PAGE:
As of May 25th, restaurants with outside seating, gyms, beauty salons and barbershops reopened; all must comply with specific protocols defined by the Aruba government and Department of Health. Government departments were fully operational with all personnel as of May 25th. 

On April 28, the curfew time changed from 10 p.m. to 5 a.m. and all businesses were required to close by 9 p.m. On May 4 the shelter in place measures were eased with some businesses and government departments allowed to reopen with no more than 15 allowed inside at any one time. Previously there was a complete lockdown for all incoming passengers from March 17 to March 31, with restrictions on inbound travel for non-residents extended. There were no restrictions for outbound passengers.

On March 28, a 9 p.m. to 6 a.m. daily curfew first went into effect. Under a mandatory shelter-in-place order, people were only allowed to leave their homes for essential business. The government threatened that anyone caught in violation would be detained until the following morning, fined and then released. At least 180 people were arrested for violating the curfew.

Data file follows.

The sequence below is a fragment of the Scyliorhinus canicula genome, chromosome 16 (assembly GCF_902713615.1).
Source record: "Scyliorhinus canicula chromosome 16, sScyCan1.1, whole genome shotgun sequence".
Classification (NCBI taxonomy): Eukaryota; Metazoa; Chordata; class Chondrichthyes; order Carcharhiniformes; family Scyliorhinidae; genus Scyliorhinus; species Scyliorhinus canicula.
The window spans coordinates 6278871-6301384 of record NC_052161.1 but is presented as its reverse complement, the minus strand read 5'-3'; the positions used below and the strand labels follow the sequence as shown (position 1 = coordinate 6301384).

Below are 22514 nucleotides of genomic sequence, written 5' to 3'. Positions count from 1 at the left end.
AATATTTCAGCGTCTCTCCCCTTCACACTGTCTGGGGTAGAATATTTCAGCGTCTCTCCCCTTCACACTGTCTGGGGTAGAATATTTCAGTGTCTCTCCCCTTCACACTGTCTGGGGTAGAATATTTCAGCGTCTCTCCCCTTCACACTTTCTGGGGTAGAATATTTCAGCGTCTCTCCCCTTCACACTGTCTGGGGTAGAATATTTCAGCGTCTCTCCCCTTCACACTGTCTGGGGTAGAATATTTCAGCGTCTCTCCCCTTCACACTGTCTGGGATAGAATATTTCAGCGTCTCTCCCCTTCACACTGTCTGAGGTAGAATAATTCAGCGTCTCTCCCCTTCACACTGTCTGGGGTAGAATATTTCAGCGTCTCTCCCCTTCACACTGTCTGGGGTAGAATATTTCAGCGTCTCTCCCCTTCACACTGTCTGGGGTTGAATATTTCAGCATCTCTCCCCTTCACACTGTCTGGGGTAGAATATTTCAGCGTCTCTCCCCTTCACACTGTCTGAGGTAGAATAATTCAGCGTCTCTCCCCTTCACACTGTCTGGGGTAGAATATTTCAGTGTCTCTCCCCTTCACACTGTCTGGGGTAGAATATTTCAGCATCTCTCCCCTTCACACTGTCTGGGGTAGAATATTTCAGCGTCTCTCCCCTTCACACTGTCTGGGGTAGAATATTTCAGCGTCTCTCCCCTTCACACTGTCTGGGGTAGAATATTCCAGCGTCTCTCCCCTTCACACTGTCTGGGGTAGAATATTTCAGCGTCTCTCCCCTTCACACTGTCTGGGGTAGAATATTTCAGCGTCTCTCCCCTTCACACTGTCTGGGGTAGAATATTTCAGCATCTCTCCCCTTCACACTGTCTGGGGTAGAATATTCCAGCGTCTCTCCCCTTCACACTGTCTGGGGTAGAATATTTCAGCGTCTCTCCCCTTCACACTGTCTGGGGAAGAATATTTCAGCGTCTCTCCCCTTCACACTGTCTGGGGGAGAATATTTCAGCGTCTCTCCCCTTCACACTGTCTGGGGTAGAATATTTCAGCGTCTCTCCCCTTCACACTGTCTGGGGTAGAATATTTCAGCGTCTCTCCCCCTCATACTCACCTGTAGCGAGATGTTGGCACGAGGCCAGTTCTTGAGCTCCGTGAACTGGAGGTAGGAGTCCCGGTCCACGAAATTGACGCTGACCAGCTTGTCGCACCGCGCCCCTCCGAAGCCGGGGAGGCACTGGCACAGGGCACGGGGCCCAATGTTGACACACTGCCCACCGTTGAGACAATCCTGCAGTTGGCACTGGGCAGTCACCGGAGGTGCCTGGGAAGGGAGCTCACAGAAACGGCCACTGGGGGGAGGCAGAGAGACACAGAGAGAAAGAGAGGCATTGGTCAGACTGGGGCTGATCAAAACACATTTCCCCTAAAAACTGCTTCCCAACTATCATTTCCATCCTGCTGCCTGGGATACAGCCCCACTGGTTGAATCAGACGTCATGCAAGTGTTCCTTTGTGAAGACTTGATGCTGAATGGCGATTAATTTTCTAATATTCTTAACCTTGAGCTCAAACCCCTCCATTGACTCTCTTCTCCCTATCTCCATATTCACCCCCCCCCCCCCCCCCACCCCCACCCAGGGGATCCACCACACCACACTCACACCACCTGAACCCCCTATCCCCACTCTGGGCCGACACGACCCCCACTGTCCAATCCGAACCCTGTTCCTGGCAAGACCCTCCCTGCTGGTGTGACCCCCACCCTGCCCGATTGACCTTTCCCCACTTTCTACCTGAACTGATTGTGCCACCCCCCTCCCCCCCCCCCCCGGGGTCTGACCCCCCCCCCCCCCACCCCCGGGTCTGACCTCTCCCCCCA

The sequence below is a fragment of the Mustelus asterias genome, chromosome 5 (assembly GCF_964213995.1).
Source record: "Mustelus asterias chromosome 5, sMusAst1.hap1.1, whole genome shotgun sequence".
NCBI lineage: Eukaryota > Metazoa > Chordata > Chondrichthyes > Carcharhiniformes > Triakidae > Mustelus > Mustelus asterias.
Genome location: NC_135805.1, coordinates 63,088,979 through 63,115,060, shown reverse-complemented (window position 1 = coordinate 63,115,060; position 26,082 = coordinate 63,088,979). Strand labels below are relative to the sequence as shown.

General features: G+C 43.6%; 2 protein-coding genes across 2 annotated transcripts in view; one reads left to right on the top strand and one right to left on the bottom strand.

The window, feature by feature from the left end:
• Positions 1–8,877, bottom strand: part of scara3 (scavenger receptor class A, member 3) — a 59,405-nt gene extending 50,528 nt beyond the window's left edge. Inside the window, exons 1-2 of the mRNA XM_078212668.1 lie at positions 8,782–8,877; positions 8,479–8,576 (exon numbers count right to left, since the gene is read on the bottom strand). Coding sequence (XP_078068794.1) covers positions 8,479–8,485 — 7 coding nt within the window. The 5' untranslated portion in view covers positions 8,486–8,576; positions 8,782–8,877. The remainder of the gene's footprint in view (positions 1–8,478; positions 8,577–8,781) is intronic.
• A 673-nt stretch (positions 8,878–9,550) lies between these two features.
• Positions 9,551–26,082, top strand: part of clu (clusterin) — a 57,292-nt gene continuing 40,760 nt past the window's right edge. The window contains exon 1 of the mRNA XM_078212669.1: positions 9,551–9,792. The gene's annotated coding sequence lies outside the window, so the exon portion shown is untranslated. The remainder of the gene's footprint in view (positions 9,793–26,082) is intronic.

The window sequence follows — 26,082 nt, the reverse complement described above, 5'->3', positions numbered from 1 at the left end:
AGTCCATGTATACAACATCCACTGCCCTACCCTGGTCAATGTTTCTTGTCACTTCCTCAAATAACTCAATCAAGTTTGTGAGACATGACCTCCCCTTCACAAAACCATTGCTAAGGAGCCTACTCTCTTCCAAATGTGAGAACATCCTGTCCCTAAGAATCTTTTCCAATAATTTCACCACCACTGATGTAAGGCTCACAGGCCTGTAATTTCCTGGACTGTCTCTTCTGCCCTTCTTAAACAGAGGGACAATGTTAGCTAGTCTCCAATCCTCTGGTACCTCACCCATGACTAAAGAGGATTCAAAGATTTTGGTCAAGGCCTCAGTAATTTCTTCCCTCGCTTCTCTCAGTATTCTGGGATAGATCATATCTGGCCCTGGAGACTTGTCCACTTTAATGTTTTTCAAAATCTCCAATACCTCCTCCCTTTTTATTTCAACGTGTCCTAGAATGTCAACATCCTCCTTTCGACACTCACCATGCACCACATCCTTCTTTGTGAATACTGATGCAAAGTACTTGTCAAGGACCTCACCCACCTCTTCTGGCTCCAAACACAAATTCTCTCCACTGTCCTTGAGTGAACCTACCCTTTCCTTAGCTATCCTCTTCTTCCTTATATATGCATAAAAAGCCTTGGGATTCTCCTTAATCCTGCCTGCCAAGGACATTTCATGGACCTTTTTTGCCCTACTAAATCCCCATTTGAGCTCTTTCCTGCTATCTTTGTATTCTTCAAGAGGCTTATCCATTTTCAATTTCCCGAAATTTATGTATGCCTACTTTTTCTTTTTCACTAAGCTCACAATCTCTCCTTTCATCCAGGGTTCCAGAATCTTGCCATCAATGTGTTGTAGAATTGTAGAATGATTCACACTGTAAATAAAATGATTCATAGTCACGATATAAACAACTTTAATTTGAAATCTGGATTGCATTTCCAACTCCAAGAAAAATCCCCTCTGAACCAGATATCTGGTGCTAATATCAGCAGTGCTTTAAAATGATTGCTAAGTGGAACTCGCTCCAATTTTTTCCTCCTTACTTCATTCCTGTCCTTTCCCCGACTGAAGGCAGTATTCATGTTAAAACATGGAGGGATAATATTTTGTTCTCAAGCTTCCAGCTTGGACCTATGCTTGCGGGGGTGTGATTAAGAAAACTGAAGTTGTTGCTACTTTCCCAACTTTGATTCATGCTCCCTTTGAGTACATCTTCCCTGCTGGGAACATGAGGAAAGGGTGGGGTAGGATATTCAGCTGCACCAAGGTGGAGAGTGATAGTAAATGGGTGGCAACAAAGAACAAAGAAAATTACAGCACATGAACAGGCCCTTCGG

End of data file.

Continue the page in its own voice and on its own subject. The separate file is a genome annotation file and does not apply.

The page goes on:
The government extended the nightly curfew and mandatory shelter in place directive from April 19 to April 28. They also put in place a ban on gatherings of four people or more, except for families under the same roof. Hospital visits by the general public were also banned until further notice. Aruba confirmed its first two positive cases on March 13. 

Bahamas: The number of positive COVID-19 infections continue to remain steady at 104 as of July 7, and 11 deaths after nearly two weeks. As a result of the recent increase of COVID-19 cases in the U.S., the country recently reversed itself and is now demanding a negative COVID-19 RT PCR test, not older than 7 days, from all incoming visitors after opening its airports and seaports to international travelers on July 1. The testing requirement was amended from 10 days to seven days.

All travelers must complete an electronic Health Visa form and no quarantine is required upon arrival. However, travelers who show symptoms of COVID-19 may be transferred to an area away from other passengers for further testing and evaluation.

Restrictions on beaches and parks for the islands of Eleuthera, Harbour Island, Spanish Wells, Exuma and San Salvador were lifted on June 8. After opening beaches in New Providence, Paradise Island, Grand Bahama and Bimini, Prime Minister Hubert Minnis, citing the surge in the United States, announced he will not open beaches for the upcoming Bahamas Independence holiday. Beaches will close will close on July 9 until the 13th, he told Parliament. 

On June 30th a new emergency orders, signed by Gov. Cornelius Smith went into effect. It calls for mandatory masks in public, sanitation and social distancing.